Date: April 6, 2021
Subject: Vital Public Health and Climate Protections to Address the Nation’s Power Plant Pollution
To: President Joseph R. Biden, Jr.
CC: Gina McCarthy, National Climate Advisor; Michael Regan, Administrator, U.S. Environmental Protection Agency
Dear President Biden:
On behalf of our millions of members, we thank you for your bold vision to combat climate change and your dedication, in the American Rescue Plan and the American Jobs Plan, to building back an economy that creates millions of well-paying jobs and that protects and builds opportunity in communities on the front lines of air pollution and climate change.
Coal- and gas-fired power plants are the country’s largest industrial source of dangerous air pollution. Despite years of progress thanks to past clean air protections and the plummeting costs of clean energy, power plants still emitted more than 1.6 billion metric tons of carbon pollution in 2019, nearly one million tons of sulfur dioxide, and nearly 900,000 tons of nitrogen oxides. Three-quarters of coal-fired plants still lack modern air pollution controls 30 years after the Clean Air Act was last amended, and every year they also discharge more than a billion pounds of toxic chemicals and other pollutants into the nation’s waterways and dump tens of millions of tons of coal ash into ponds and landfills that can leach into rivers and groundwater.
As a result, these power plants still cause tens of thousands of deaths and hundreds of thousands of illnesses each year, are the nation’s largest stationary source of climate pollution, and cause massive damage to ecosystems and agriculture. The health harms, climate impacts, and other damages fall disproportionately on overburdened and disadvantaged communities. We strongly support your commitment to ensure environmental justice communities and leaders are thoroughly engaged—and heard—in shaping and designing our nation’s pollution control priorities and policies.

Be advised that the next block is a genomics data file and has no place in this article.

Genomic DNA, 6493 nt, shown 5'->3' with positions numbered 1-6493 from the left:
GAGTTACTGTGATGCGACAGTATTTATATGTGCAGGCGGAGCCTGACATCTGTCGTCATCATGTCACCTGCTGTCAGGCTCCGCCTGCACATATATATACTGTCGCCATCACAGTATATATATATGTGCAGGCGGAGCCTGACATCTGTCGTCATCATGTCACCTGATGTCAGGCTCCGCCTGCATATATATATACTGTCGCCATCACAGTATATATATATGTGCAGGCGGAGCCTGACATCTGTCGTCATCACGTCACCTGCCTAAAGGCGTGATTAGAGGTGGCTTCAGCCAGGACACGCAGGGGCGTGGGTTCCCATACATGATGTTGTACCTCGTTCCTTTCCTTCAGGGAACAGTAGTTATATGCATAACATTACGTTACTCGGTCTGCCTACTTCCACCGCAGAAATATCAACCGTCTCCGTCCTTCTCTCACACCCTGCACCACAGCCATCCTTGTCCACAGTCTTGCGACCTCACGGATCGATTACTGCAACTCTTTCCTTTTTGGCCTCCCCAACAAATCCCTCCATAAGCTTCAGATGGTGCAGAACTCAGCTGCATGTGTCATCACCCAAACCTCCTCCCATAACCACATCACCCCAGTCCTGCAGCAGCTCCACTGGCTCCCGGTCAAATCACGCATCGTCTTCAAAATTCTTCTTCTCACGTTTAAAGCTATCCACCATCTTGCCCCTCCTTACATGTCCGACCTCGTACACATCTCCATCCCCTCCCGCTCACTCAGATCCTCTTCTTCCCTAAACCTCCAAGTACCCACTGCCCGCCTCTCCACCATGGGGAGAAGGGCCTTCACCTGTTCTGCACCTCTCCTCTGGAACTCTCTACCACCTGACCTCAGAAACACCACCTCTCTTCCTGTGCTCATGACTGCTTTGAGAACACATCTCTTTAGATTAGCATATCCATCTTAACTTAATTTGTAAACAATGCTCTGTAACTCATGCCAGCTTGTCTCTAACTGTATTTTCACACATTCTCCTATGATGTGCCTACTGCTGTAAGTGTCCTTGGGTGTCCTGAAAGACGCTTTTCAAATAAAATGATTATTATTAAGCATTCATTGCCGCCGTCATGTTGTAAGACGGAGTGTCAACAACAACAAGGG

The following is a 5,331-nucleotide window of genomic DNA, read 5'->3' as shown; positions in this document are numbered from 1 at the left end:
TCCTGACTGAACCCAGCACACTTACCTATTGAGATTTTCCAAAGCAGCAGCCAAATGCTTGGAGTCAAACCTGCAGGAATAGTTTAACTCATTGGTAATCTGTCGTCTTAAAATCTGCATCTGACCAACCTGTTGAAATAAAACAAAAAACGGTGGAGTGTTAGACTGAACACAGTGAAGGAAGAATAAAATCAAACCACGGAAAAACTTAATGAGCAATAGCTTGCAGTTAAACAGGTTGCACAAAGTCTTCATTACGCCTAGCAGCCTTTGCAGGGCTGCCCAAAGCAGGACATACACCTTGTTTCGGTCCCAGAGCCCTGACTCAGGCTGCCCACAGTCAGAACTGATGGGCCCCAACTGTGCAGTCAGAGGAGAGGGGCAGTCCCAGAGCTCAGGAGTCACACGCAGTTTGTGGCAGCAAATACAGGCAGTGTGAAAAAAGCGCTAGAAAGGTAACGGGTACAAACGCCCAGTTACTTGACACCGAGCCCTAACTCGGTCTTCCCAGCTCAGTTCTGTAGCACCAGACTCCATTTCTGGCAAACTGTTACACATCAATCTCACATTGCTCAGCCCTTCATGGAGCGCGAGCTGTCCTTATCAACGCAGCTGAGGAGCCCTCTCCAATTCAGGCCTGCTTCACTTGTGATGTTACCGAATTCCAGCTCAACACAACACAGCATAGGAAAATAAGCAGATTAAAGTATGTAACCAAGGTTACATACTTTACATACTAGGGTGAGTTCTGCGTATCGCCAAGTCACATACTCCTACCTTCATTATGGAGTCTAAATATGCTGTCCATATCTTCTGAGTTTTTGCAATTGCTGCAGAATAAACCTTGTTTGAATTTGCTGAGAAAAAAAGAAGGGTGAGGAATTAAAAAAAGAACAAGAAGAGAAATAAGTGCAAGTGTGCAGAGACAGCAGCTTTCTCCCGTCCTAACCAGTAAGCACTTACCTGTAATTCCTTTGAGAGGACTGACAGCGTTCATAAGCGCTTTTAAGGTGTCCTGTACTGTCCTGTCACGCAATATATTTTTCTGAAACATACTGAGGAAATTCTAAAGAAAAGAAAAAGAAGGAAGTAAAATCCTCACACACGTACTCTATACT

We support your goal of achieving 100 percent clean electricity by 2035. We applaud your Day One executive order directing EPA to reverse the Trump administration’s effort to undermine standards for mercury and other toxic air pollutants. We note the decision of the D.C. Circuit Court of Appeals the day before your inauguration throwing out the former administration’s do-nothing standard for power plant carbon pollution, and giving EPA both a clear mandate and a clean slate to set new standards that protect public health and the environment. And we support your intention to announce a new national commitment under the Paris Agreement this month.
We urge you now to set a clear and aggressive schedule for EPA to adopt and implement ambitious multi-pollutant power sector protections to curb the full range of dangers power plants pose. EPA has urgent responsibilities under three of the nation’s fundamental environmental laws—the Clean Air Act, the Clean Water Act, and the Resource Conservation and Recovery Act—to address the serious public health and environmental threats from power plants. By carrying out EPA’s responsibilities under current law in parallel with seeking new incentives, investments, and authority from Congress to limit pollution, your administration can protect all communities while creating millions of good jobs for workers across the country, including those in industries currently dependent on high-polluting fuels. It is critical to phase down power sector carbon emissions at least 80 percent below their 2005 peak levels by 2030, which will support your administration’s 2035 target for 100 percent clean electricity. Cleaning up the power sector is also essential to a broader strategy of electrifying our vehicles, buildings, and industry, in order to reduce the health- and climate-harming pollution from those sectors.